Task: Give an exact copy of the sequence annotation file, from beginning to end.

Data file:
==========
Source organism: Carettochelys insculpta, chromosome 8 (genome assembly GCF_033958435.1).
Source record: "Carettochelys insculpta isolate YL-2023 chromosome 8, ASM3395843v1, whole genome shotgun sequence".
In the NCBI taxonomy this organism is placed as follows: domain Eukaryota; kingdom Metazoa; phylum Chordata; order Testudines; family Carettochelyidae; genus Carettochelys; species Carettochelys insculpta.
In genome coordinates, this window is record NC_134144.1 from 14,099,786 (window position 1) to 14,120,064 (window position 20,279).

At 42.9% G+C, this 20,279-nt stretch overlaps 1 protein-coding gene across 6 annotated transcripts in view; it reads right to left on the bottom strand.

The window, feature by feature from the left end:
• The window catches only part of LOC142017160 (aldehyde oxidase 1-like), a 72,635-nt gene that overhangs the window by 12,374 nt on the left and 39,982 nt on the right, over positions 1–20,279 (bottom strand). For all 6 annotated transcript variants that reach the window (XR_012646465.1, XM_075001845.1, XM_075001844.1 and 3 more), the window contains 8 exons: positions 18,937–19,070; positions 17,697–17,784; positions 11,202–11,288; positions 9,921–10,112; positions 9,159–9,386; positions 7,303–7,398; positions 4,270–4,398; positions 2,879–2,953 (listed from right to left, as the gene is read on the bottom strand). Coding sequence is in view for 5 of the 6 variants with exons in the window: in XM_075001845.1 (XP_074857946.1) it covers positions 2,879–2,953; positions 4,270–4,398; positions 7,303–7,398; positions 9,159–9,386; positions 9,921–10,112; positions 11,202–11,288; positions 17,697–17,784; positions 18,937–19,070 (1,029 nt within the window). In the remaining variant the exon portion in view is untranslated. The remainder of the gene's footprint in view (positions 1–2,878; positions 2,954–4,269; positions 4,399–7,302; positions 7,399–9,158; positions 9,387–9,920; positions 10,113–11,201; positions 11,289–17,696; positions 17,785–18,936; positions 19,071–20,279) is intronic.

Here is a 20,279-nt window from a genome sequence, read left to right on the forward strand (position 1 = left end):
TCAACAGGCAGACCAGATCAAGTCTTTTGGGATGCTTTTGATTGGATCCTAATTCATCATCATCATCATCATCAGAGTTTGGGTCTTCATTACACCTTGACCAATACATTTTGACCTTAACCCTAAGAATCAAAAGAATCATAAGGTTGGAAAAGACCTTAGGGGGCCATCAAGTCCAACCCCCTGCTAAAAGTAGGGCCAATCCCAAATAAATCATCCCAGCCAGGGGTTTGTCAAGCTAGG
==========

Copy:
Source organism: Carettochelys insculpta, chromosome 8 (genome assembly GCF_033958435.1).
Source record: "Carettochelys insculpta isolate YL-2023 chromosome 8, ASM3395843v1, whole genome shotgun sequence".
In the NCBI taxonomy this organism is placed as follows: domain Eukaryota; kingdom Metazoa; phylum Chordata; order Testudines; family Carettochelyidae; genus Carettochelys; species Carettochelys insculpta.
In genome coordinates, this window is record NC_134144.1 from 14,099,786 (window position 1) to 14,120,064 (window position 20,279).

At 42.9% G+C, this 20,279-nt stretch overlaps 1 protein-coding gene across 6 annotated transcripts in view; it reads right to left on the bottom strand.

The window, feature by feature from the left end:
• The window catches only part of LOC142017160 (aldehyde oxidase 1-like), a 72,635-nt gene that overhangs the window by 12,374 nt on the left and 39,982 nt on the right, over positions 1–20,279 (bottom strand). For all 6 annotated transcript variants that reach the window (XR_012646465.1, XM_075001845.1, XM_075001844.1 and 3 more), the window contains 8 exons: positions 18,937–19,070; positions 17,697–17,784; positions 11,202–11,288; positions 9,921–10,112; positions 9,159–9,386; positions 7,303–7,398; positions 4,270–4,398; positions 2,879–2,953 (listed from right to left, as the gene is read on the bottom strand). Coding sequence is in view for 5 of the 6 variants with exons in the window: in XM_075001845.1 (XP_074857946.1) it covers positions 2,879–2,953; positions 4,270–4,398; positions 7,303–7,398; positions 9,159–9,386; positions 9,921–10,112; positions 11,202–11,288; positions 17,697–17,784; positions 18,937–19,070 (1,029 nt within the window). In the remaining variant the exon portion in view is untranslated. The remainder of the gene's footprint in view (positions 1–2,878; positions 2,954–4,269; positions 4,399–7,302; positions 7,399–9,158; positions 9,387–9,920; positions 10,113–11,201; positions 11,289–17,696; positions 17,785–18,936; positions 19,071–20,279) is intronic.

Here is a 20,279-nt window from a genome sequence, read left to right on the forward strand (position 1 = left end):
TCAACAGGCAGACCAGATCAAGTCTTTTGGGATGCTTTTGATTGGATCCTAATTCATCATCATCATCATCATCAGAGTTTGGGTCTTCATTACACCTTGACCAATACATTTTGACCTTAACCCTAAGAATCAAAAGAATCATAAGGTTGGAAAAGACCTTAGGGGGCCATCAAGTCCAACCCCCTGCTAAAAGTAGGGCCAATCCCAAATAAATCATCCCAGCCAGGGGTTTGTCAAGCTAGG